Flood Insurance Affordability Letter
Dear Speaker Boehner and Minority Leader Pelosi:
FEMA Administrator Craig Fugate recently stated that he needs the help of Congress to fix the affordability issues surrounding the National Flood Insurance Program. The U.S. House of Representatives already began to address this time sensitive matter with the passage of an amendment on June 5, 2013 to the FY14 Homeland Security Appropriations Act. This provision would shield certain flood insurance policyholders from excessive rate increases triggered by FEMA flood insurance rate map changes. The amendment received broad bi-partisan support with over 280 House members voting in favor of the provision. This is a positive step toward providing a comprehensive solution to the affordability challenges plaguing the National Flood Insurance Program.
Despite the efforts of the House the U.S. Senate has, to date, failed to pass any measure shielding policyholders from catastrophic flood insurance rate increases. It is thus incumbent for the U.S. House of Representatives to once again lead and put forth a measure that will delay the implementation of steep rate increases. We urge on behalf of our constituents that the House-passed amendment included in the FY14 Homeland Security Appropriation Act, or a similar provision providing relief from the rapid and unanticipated flood insurance rate increases, be added to any appropriate legislative vehicle including legislation used to complete the appropriations process for the 2014 fiscal year.
The economic ramifications surrounding unaffordable flood insurance has the potential to devastate home values, small businesses, and entire communities across the country. Since the House took action in early June, FEMA has released its Specific Rate Guidelines, which confirmed our fears of sudden and steep rate increases. For example, a homeowner in Oregon has seen his annual rate go from $600 to over $10,000. Home builders in North Carolina are seeing their rates increase as much as 1,000%. A young family in Louisiana recently bought a new home and is now having to pay the full risk-rate of $10,000 a year, when the same property was previously assigned a $600 rate. In Mississippi, homeowners are facing foreclosures because of these rate increases despite following FEMA rules and building to code after Hurricane Katrina. In Florida, which has the highest number of flood insurance policies of any state, home sales in flood areas have virtually halted with some buyers receiving quoted policies ranging from $10,000 to $20,000 a year. These rates are not only affecting coastal communities, they are also impacting inland areas across the country, such as in North Dakota, Tennessee, Colorado, and other riverine regions in the United States. In many cases these exorbitant rate increases are affecting properties that have never flooded and that were built in accordance with all FEMA required elevations and applicable codes at the time of construction. These properties are now considered to be out of compliance due to new or proposed flood mapping by FEMA.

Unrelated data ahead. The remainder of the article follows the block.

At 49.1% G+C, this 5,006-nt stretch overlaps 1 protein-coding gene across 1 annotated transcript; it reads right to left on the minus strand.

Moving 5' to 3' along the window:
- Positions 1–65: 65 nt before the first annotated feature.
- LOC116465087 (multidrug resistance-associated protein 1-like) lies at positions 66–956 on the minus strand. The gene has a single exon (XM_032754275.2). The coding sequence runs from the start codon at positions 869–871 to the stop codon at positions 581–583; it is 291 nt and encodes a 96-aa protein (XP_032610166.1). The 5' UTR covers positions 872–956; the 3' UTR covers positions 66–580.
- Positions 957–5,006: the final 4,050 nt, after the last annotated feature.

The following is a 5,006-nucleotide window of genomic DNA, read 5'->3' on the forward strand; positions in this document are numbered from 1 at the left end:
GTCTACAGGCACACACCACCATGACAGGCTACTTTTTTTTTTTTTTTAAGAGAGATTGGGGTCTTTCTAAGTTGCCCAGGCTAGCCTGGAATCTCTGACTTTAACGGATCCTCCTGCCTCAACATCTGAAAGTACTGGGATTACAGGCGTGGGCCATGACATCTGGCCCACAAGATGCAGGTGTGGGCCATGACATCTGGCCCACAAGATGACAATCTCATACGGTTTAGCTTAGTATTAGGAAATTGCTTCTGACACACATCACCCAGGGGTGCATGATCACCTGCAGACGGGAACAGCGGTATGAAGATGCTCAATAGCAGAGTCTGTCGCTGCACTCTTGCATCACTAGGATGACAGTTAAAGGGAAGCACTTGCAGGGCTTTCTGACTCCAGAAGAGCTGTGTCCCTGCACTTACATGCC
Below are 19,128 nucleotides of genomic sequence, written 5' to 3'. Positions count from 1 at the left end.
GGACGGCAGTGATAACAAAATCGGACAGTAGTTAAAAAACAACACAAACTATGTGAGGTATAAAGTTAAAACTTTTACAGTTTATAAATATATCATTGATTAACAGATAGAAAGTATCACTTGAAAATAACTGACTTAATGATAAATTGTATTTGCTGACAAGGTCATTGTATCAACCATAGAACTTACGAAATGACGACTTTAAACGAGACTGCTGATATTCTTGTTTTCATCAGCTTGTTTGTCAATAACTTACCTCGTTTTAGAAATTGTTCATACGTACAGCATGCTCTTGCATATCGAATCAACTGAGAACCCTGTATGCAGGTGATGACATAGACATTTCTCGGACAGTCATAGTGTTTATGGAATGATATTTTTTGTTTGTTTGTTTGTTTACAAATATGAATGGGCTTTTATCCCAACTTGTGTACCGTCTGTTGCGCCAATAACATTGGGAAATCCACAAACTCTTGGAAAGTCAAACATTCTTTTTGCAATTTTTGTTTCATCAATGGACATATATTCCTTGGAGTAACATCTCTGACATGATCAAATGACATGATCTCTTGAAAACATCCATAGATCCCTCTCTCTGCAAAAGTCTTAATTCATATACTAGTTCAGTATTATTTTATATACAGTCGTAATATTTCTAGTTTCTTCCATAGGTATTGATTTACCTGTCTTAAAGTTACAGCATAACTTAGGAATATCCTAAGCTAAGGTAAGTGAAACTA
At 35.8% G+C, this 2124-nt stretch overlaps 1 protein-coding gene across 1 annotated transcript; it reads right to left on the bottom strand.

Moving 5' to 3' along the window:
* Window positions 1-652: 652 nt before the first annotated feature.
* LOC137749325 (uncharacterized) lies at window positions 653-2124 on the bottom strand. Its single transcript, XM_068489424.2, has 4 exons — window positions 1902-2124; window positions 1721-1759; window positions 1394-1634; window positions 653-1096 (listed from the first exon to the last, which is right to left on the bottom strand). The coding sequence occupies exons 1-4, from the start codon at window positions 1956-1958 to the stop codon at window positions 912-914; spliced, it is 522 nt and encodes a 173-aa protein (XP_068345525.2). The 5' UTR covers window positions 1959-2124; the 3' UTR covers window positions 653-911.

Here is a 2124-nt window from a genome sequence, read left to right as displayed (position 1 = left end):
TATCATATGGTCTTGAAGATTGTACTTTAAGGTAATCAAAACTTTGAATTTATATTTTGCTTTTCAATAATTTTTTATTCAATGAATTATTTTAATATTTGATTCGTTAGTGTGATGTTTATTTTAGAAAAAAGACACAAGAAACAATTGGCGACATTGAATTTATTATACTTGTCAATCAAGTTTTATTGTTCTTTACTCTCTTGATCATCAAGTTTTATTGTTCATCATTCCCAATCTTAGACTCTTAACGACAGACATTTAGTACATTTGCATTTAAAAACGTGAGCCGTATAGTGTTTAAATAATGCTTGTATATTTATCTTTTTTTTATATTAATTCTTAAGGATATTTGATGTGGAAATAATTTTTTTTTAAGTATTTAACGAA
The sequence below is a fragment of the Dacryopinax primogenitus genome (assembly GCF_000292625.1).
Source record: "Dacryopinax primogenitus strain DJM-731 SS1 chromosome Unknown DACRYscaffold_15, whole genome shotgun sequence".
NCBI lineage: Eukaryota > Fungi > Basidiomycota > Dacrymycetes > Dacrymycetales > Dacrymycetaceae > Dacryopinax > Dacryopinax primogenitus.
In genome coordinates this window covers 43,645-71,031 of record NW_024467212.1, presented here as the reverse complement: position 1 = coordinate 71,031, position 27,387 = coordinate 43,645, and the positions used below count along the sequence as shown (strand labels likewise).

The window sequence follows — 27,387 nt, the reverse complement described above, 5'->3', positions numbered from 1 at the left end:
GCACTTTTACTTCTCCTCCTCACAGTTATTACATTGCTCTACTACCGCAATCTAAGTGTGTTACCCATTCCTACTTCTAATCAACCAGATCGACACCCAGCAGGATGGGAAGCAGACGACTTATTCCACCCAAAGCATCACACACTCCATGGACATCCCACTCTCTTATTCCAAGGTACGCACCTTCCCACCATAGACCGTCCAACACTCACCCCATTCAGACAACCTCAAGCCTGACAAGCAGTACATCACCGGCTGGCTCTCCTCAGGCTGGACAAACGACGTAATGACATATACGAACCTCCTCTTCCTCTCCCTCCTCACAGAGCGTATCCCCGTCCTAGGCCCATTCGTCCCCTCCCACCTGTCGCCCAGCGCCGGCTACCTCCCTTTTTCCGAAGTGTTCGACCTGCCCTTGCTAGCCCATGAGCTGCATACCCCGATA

Meanwhile, FEMA is years away from completing the affordability study mandated by the Biggert-Waters Flood Insurance Reform Act of 2012. In addition, FEMA has only begun to administer its revised Levee Analysis and Mapping Procedure (LAMP) designed to take into account levee and flood protection structures when assessing a community’s true flood risk. Making matters worse, FEMA is charging homeowners full risk rates in New York and New Jersey that were devastated by Hurricane Sandy even before the homeowners had a chance to mitigate and elevate their homes.
While we continue to work together toward a comprehensive legislative solution, it is imperative to secure temporary relief for the millions of homeowners and small businesses susceptible to steep rate increases across the country. We again urge that the House-passed amendment included in the FY14 Homeland Security Appropriation Act, or similar provision, be added to any appropriate legislative vehicle including legislation used to complete the appropriations process for the 2014 fiscal year.
Flood insurance accessibility and solvency must be balanced with consumer affordability. Thank you for your attention to this important matter.